Tech Traders Hit Refresh as Cheap Stocks Replace High Fliers

  • Best performers in first half of year trade lower since June 9
  • Data processors and video-game stocks climb to front of pack

Take a look at the U.S. tech sector today and the trauma of this month’s selloff is still visible. Peer in closer and you can detect a more subtle consequence.

It’s a shift in investor preferences within the group away from the best-known megacaps. While the year’s first-half winners continue to nurse their wounds, out of the rubble of the June 9-12 rout has risen a new vanguard of leaders.

Of the top 20 performers since June 12, just six are holdovers from the first half of the year. In fact, only eight of the 20 biggest first-half winners have clawed back any of the losses they suffered in the downdraft.

So why have investors turned their backs to the companies that filled their coffers in the first six months? Pricey valuations may be one reason. The best performers since the selloff have a median price to earnings ratio of 28, compared with 41 for the first-half leaders.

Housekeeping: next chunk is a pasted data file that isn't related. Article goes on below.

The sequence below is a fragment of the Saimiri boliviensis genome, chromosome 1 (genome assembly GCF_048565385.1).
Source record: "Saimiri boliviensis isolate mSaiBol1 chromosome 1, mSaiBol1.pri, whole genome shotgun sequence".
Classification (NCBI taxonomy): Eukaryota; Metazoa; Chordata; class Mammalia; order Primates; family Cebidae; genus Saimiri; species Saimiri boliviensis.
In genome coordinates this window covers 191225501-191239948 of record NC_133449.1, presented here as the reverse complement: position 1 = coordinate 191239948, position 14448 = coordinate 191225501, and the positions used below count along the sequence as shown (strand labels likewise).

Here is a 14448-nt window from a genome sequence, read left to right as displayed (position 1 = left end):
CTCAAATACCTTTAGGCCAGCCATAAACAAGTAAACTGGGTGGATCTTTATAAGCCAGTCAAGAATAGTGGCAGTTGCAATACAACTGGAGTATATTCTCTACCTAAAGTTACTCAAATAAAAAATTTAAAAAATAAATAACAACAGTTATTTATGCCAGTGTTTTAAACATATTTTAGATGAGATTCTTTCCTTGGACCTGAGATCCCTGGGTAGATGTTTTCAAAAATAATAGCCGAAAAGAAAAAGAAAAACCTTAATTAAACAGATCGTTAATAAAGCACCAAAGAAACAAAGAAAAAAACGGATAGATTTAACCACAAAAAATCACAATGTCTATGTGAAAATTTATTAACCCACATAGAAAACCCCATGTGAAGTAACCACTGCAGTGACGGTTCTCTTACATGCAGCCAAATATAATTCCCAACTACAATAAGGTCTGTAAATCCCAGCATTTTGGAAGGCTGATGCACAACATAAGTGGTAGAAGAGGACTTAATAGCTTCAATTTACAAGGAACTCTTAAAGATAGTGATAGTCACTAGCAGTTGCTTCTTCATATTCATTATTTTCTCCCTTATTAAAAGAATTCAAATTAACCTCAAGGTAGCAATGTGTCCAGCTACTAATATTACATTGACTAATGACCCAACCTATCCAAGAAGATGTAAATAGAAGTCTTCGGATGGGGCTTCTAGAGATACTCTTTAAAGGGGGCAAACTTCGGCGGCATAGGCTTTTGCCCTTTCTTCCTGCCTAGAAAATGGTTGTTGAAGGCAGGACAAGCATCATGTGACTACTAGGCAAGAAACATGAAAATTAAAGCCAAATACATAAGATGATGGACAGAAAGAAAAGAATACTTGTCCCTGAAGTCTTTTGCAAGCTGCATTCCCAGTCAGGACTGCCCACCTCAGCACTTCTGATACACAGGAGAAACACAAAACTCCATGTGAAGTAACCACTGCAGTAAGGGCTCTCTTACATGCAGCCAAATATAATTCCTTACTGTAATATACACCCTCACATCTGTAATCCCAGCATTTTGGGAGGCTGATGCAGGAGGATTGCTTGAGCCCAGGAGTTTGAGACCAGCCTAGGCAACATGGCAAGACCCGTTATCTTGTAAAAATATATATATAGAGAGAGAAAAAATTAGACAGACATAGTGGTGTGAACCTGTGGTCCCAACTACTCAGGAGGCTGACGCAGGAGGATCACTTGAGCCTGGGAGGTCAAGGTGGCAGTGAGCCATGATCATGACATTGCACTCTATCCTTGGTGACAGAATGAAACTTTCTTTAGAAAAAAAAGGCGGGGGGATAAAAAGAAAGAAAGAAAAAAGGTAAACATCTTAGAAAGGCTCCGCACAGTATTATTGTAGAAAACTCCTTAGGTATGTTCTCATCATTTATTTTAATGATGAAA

Apart from video-game stocks Activision Blizzard, Nvidia Corp. and Electronic Arts, Facebook Inc. and Western Digital and Adobe Systems Inc. are the only shares that both led the market higher in the first six months and remain in the top 20 since June 9.

In the place of the others are companies including Automatic Data Processing Inc., most famous for its payroll solutions, as well as Paychex Inc. and Alliance Data Systems Corp., both up at least 2.3 percent as the S&P 500 moves sideways.

And some stocks are extending rallies that have been underway throughout the year. Gartner Inc., up 3.6 percent since the selloff, added to a 19 percent rally in the first six months, and Advanced Micro Devices just capped three days of gains that brought its year-to-date advance to 23 percent.

The Nasdaq 100 was up 0.1 percent at 5,787.71 as of 10:51 a.m. in New York.

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